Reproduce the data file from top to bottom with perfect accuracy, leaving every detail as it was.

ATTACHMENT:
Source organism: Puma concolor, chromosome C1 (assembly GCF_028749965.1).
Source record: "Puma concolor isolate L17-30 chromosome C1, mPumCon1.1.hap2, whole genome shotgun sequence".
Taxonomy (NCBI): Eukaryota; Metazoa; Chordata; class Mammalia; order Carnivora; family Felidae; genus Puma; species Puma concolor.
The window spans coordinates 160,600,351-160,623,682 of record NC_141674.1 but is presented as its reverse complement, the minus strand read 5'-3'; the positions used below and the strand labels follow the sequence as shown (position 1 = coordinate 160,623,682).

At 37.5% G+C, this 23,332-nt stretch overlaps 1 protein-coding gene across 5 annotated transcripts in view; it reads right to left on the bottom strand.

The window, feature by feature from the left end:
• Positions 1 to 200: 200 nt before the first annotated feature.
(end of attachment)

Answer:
Source organism: Puma concolor, chromosome C1 (assembly GCF_028749965.1).
Source record: "Puma concolor isolate L17-30 chromosome C1, mPumCon1.1.hap2, whole genome shotgun sequence".
Taxonomy (NCBI): Eukaryota; Metazoa; Chordata; class Mammalia; order Carnivora; family Felidae; genus Puma; species Puma concolor.
The window spans coordinates 160,600,351-160,623,682 of record NC_141674.1 but is presented as its reverse complement, the minus strand read 5'-3'; the positions used below and the strand labels follow the sequence as shown (position 1 = coordinate 160,623,682).

At 37.5% G+C, this 23,332-nt stretch overlaps 1 protein-coding gene across 5 annotated transcripts in view; it reads right to left on the bottom strand.

The window, feature by feature from the left end:
• Positions 1 to 200: 200 nt before the first annotated feature.